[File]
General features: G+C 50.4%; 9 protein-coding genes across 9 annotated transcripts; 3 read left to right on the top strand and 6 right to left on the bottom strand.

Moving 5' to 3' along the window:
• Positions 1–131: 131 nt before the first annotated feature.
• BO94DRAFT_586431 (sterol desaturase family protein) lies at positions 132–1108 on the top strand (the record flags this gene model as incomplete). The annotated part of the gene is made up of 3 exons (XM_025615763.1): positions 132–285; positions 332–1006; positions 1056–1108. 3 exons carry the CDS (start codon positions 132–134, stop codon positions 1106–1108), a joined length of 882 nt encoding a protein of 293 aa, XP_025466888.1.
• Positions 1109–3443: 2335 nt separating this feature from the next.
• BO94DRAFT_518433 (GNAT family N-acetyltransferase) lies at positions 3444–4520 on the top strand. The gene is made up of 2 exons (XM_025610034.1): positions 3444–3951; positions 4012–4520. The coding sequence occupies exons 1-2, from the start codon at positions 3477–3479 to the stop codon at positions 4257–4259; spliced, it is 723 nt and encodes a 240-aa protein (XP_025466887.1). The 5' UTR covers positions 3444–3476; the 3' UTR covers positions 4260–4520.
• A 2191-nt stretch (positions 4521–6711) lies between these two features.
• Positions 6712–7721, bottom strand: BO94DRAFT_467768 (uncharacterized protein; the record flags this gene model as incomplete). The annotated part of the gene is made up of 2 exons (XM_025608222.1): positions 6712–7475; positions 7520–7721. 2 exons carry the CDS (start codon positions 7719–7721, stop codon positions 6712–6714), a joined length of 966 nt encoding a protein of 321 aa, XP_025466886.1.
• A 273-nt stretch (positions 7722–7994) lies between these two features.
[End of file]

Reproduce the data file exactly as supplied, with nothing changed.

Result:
General features: G+C 50.4%; 9 protein-coding genes across 9 annotated transcripts; 3 read left to right on the top strand and 6 right to left on the bottom strand.

Moving 5' to 3' along the window:
• Positions 1–131: 131 nt before the first annotated feature.
• BO94DRAFT_586431 (sterol desaturase family protein) lies at positions 132–1108 on the top strand (the record flags this gene model as incomplete). The annotated part of the gene is made up of 3 exons (XM_025615763.1): positions 132–285; positions 332–1006; positions 1056–1108. 3 exons carry the CDS (start codon positions 132–134, stop codon positions 1106–1108), a joined length of 882 nt encoding a protein of 293 aa, XP_025466888.1.
• Positions 1109–3443: 2335 nt separating this feature from the next.
• BO94DRAFT_518433 (GNAT family N-acetyltransferase) lies at positions 3444–4520 on the top strand. The gene is made up of 2 exons (XM_025610034.1): positions 3444–3951; positions 4012–4520. The coding sequence occupies exons 1-2, from the start codon at positions 3477–3479 to the stop codon at positions 4257–4259; spliced, it is 723 nt and encodes a 240-aa protein (XP_025466887.1). The 5' UTR covers positions 3444–3476; the 3' UTR covers positions 4260–4520.
• A 2191-nt stretch (positions 4521–6711) lies between these two features.
• Positions 6712–7721, bottom strand: BO94DRAFT_467768 (uncharacterized protein; the record flags this gene model as incomplete). The annotated part of the gene is made up of 2 exons (XM_025608222.1): positions 6712–7475; positions 7520–7721. 2 exons carry the CDS (start codon positions 7719–7721, stop codon positions 6712–6714), a joined length of 966 nt encoding a protein of 321 aa, XP_025466886.1.
• A 273-nt stretch (positions 7722–7994) lies between these two features.